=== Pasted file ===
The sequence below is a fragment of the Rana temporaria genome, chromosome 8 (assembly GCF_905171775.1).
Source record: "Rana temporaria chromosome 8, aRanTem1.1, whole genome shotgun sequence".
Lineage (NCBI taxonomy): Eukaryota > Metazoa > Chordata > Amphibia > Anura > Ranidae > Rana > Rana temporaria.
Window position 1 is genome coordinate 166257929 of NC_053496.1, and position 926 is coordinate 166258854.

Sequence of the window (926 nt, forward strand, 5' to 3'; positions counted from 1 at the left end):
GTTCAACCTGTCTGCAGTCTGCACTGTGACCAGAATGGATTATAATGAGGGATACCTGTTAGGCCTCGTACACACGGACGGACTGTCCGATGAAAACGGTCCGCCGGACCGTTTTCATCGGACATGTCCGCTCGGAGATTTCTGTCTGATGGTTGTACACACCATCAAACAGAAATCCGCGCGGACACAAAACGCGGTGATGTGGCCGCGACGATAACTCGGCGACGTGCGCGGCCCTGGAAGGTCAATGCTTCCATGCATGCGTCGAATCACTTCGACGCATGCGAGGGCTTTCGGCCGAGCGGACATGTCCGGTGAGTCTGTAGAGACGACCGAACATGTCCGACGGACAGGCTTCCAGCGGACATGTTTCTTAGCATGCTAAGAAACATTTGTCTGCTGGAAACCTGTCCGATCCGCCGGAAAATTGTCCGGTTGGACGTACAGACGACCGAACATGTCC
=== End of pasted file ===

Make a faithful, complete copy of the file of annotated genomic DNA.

The sequence below is a fragment of the Rana temporaria genome, chromosome 8 (assembly GCF_905171775.1).
Source record: "Rana temporaria chromosome 8, aRanTem1.1, whole genome shotgun sequence".
Lineage (NCBI taxonomy): Eukaryota > Metazoa > Chordata > Amphibia > Anura > Ranidae > Rana > Rana temporaria.
Window position 1 is genome coordinate 166257929 of NC_053496.1, and position 926 is coordinate 166258854.

Sequence of the window (926 nt, forward strand, 5' to 3'; positions counted from 1 at the left end):
GTTCAACCTGTCTGCAGTCTGCACTGTGACCAGAATGGATTATAATGAGGGATACCTGTTAGGCCTCGTACACACGGACGGACTGTCCGATGAAAACGGTCCGCCGGACCGTTTTCATCGGACATGTCCGCTCGGAGATTTCTGTCTGATGGTTGTACACACCATCAAACAGAAATCCGCGCGGACACAAAACGCGGTGATGTGGCCGCGACGATAACTCGGCGACGTGCGCGGCCCTGGAAGGTCAATGCTTCCATGCATGCGTCGAATCACTTCGACGCATGCGAGGGCTTTCGGCCGAGCGGACATGTCCGGTGAGTCTGTAGAGACGACCGAACATGTCCGACGGACAGGCTTCCAGCGGACATGTTTCTTAGCATGCTAAGAAACATTTGTCTGCTGGAAACCTGTCCGATCCGCCGGAAAATTGTCCGGTTGGACGTACAGACGACCGAACATGTCC